I don’t believe it is accurate to say Shadowgraphy was a feature of nineteenth century  theatre. Certainly the evidence of scripts, set designs and the practicality of lighting would suggest that shadows didn’t play a large part in mainstream theatre.  Shadowgraphy would have a been a novelty, performed in the main by magicians and  not puppeteers in theatrical variety shows.

Consider the restrictions lighting alone  placed on making shadows – a shadowgrapher would have to stand a good distance  from a nineteenth century limelight (or spotlight) to make a sharp shadow, so none of  the work we can do now standing close to the light was possible. Hand shadows fit  very well into cabaret and can be used to tell stories, but my personal feeling is it is  best to allow the shadows to speak for themselves – puppetry is most akin to dance,  being a visual, movement base artform, and the real beauty of shadows is allowing  them to be – because of the primitive nature of the shadows it is more challenging for  audiences to identify each shadow character as being a specific character – so a  rabbit shadow is generically all rabbits (introduce a second rabbit and you have small  scene unfolding, but who can really tell which rabbit is which?).

Shadow storytelling  really came into its own with the advent of cinema. I can think of a number of  examples from silent films where shadows were used to suggest a supernatural  element of menace (Nosferatu) to show something perhaps too horrific for the  audience to view (the stage hand hanging in the Phantom of the Opera – the character  on camera can see the hung man, but all w see are the dangling shadow legs) and as  part of the texture of the film (Murnau’s Faust has a fair scene in which a hand  shadow performer is seen making two little monkeys kissing and a swan or duck on the water).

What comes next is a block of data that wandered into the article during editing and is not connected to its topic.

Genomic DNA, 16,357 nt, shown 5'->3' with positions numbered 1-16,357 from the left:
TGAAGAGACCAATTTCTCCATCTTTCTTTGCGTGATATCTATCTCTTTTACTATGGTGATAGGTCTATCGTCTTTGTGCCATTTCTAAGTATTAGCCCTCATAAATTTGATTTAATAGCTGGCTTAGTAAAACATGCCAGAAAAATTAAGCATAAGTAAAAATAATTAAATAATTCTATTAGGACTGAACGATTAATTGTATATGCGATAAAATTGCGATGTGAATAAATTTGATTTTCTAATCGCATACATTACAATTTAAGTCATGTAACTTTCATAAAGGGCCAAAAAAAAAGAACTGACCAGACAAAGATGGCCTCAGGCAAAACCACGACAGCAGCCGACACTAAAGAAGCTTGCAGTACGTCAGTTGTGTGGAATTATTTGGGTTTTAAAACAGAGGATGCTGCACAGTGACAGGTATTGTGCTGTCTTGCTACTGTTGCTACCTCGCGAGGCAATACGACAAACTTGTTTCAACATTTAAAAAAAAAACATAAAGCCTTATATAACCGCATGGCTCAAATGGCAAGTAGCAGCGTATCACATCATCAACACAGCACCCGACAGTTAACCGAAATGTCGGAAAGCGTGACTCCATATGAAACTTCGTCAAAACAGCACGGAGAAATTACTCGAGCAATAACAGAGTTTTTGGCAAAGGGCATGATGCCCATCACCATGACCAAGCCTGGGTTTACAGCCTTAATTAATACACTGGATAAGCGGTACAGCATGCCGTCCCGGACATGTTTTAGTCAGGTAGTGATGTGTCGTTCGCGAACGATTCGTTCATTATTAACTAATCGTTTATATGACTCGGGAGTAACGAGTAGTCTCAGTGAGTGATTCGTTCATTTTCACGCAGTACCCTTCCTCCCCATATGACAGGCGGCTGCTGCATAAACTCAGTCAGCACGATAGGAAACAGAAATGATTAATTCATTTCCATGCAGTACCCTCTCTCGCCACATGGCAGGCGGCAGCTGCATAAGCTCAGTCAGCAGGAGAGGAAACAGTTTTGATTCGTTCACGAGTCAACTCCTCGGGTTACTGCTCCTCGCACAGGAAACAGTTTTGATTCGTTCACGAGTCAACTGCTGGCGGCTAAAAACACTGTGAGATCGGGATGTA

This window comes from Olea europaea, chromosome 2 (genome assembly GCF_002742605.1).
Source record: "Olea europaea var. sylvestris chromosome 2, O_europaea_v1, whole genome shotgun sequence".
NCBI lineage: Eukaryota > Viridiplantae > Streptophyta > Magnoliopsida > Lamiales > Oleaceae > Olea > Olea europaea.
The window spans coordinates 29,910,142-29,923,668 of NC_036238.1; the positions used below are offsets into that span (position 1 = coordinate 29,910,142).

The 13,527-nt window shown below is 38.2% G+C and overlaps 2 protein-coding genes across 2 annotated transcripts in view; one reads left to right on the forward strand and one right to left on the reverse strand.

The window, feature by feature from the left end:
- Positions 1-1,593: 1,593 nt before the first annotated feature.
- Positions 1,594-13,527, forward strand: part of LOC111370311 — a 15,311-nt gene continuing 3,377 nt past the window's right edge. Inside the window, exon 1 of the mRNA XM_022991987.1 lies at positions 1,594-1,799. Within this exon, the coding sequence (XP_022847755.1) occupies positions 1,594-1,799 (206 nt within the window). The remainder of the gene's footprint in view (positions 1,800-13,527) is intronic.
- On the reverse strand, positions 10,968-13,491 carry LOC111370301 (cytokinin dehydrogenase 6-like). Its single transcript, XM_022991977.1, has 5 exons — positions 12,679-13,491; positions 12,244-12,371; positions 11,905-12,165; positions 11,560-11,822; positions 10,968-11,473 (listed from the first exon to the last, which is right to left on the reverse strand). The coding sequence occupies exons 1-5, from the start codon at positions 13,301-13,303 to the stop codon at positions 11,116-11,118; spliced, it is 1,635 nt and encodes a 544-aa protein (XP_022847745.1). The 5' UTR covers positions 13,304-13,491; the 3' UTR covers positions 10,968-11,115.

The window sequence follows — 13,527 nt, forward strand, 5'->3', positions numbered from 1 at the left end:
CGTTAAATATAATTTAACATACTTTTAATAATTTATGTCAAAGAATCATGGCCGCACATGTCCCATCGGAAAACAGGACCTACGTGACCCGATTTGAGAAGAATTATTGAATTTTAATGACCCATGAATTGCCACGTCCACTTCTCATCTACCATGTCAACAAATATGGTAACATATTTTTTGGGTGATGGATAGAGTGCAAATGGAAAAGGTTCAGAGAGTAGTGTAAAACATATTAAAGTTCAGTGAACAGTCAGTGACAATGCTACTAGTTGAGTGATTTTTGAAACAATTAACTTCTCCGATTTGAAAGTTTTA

In James Whales’s The Old, Dark House, Gloria Stuart, left alone in the  main hall begins to make a hand shadow bird in the firelight. Suddenly (and cleverly)  the shadow of the sinister old lady of the house emerges from Gloria’s shadow and  terrifies her. The whole visual language of cinema has given shadowgraphers much scope for visual action and storytelling – for example, a character’s face being only  seen on the edge of the screen, a character running in the centre of the camera while  the landscape whizzes by, montage and cutting from one character to another to  create visual interest and meaning. 

What are your intentions in your own work? Do you have a particular dramaturgy or  approach, and are there any artists – either within or without puppetry – that  influence your work? 

There is an element in my work of primitive communication, and of connecting  with (in this era of digital gadgets, CGI and figurative storytelling in film and  television) a primitive understating we develop as human beings of shape,  silhouette and shadow. We live in brightly lit houses where there is very little  darkness; very often theatre (especially for children) bombards its audience  with colour, noise and bombast. My intention is always to create something  with a minimal aesthetic, that awakens the imagination as each new shape  emerges, that engages with the audience through humour, subtlety and skill.

Audiences have to do a bit of work when watching a shadow show and this  makes it a less passive, more active experience. I have always enjoyed the  experience of something being created before the eyes of the audience. 

Photo: Mark Griffiths